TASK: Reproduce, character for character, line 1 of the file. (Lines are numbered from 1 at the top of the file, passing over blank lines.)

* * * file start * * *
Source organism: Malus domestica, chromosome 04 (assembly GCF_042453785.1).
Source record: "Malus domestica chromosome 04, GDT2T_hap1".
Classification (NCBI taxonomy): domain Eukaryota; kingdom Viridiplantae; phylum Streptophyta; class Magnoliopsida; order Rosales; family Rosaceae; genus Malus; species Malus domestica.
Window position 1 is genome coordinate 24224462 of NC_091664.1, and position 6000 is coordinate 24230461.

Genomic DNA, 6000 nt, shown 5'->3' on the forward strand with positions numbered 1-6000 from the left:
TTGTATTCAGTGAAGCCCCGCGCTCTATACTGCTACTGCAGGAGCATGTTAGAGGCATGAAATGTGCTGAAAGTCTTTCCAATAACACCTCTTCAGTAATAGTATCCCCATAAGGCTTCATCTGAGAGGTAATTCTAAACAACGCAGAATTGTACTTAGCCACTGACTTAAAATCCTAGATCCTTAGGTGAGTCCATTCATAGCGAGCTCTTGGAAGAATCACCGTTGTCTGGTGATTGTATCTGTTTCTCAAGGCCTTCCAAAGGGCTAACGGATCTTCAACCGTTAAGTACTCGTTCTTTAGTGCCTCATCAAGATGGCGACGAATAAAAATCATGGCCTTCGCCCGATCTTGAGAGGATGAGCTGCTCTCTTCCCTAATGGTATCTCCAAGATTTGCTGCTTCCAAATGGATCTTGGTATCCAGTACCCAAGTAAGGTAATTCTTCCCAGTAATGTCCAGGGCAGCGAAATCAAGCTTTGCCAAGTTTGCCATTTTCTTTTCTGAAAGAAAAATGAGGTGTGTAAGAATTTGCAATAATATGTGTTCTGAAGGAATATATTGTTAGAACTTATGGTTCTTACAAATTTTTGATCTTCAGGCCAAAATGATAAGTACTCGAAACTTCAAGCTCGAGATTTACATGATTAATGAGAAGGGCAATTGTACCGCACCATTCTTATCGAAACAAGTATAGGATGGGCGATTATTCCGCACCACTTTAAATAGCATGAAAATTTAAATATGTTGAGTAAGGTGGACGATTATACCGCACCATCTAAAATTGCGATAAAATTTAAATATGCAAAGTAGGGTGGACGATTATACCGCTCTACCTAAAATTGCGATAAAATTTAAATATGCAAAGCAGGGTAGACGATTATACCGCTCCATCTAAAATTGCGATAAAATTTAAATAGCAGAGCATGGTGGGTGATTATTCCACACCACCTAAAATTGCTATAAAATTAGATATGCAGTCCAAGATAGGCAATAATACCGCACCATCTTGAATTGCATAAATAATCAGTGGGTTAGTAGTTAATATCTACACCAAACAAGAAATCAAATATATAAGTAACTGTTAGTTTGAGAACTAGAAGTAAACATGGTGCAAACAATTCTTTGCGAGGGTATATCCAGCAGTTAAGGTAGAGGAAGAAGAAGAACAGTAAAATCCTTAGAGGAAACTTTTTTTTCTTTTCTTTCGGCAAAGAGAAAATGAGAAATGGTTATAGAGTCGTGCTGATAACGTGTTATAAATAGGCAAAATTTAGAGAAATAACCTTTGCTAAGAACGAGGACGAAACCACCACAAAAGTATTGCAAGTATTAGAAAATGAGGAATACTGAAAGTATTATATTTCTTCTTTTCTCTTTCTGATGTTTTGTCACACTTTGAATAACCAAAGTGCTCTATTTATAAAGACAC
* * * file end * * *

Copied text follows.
Source organism: Malus domestica, chromosome 04 (assembly GCF_042453785.1).